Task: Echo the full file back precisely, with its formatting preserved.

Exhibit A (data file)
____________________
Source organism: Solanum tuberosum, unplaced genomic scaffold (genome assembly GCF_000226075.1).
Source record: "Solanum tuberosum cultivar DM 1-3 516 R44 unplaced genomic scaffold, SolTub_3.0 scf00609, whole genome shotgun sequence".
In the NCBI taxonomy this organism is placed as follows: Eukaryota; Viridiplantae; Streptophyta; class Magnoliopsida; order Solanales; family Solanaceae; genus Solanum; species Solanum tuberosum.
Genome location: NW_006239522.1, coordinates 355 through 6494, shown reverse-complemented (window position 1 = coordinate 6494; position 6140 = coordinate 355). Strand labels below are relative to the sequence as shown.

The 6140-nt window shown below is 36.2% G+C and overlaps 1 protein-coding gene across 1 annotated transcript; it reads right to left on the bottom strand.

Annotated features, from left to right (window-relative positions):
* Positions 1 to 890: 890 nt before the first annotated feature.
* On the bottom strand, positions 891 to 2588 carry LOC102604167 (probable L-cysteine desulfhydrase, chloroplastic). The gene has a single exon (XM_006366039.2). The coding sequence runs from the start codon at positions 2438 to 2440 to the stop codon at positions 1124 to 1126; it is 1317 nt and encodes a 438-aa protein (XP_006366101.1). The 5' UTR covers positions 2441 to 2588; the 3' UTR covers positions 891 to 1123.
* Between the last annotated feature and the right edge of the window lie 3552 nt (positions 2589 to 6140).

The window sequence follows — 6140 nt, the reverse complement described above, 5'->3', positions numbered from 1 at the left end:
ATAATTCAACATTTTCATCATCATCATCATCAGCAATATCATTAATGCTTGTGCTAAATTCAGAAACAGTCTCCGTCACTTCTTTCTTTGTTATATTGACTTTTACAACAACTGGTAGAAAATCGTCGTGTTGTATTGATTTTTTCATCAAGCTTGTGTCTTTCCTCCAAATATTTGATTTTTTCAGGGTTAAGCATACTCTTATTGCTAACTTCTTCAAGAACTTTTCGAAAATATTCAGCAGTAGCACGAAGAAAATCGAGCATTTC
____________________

Source organism: Solanum tuberosum, unplaced genomic scaffold (genome assembly GCF_000226075.1).
Source record: "Solanum tuberosum cultivar DM 1-3 516 R44 unplaced genomic scaffold, SolTub_3.0 scf00609, whole genome shotgun sequence".
In the NCBI taxonomy this organism is placed as follows: Eukaryota; Viridiplantae; Streptophyta; class Magnoliopsida; order Solanales; family Solanaceae; genus Solanum; species Solanum tuberosum.
Genome location: NW_006239522.1, coordinates 355 through 6494, shown reverse-complemented (window position 1 = coordinate 6494; position 6140 = coordinate 355). Strand labels below are relative to the sequence as shown.

The 6140-nt window shown below is 36.2% G+C and overlaps 1 protein-coding gene across 1 annotated transcript; it reads right to left on the bottom strand.

Annotated features, from left to right (window-relative positions):
* Positions 1 to 890: 890 nt before the first annotated feature.
* On the bottom strand, positions 891 to 2588 carry LOC102604167 (probable L-cysteine desulfhydrase, chloroplastic). The gene has a single exon (XM_006366039.2). The coding sequence runs from the start codon at positions 2438 to 2440 to the stop codon at positions 1124 to 1126; it is 1317 nt and encodes a 438-aa protein (XP_006366101.1). The 5' UTR covers positions 2441 to 2588; the 3' UTR covers positions 891 to 1123.
* Between the last annotated feature and the right edge of the window lie 3552 nt (positions 2589 to 6140).

The window sequence follows — 6140 nt, the reverse complement described above, 5'->3', positions numbered from 1 at the left end:
ATAATTCAACATTTTCATCATCATCATCATCAGCAATATCATTAATGCTTGTGCTAAATTCAGAAACAGTCTCCGTCACTTCTTTCTTTGTTATATTGACTTTTACAACAACTGGTAGAAAATCGTCGTGTTGTATTGATTTTTTCATCAAGCTTGTGTCTTTCCTCCAAATATTTGATTTTTTCAGGGTTAAGCATACTCTTATTGCTAACTTCTTCAAGAACTTTTCGAAAATATTCAGCAGTAGCACGAAGAAAATCGAGCATTTC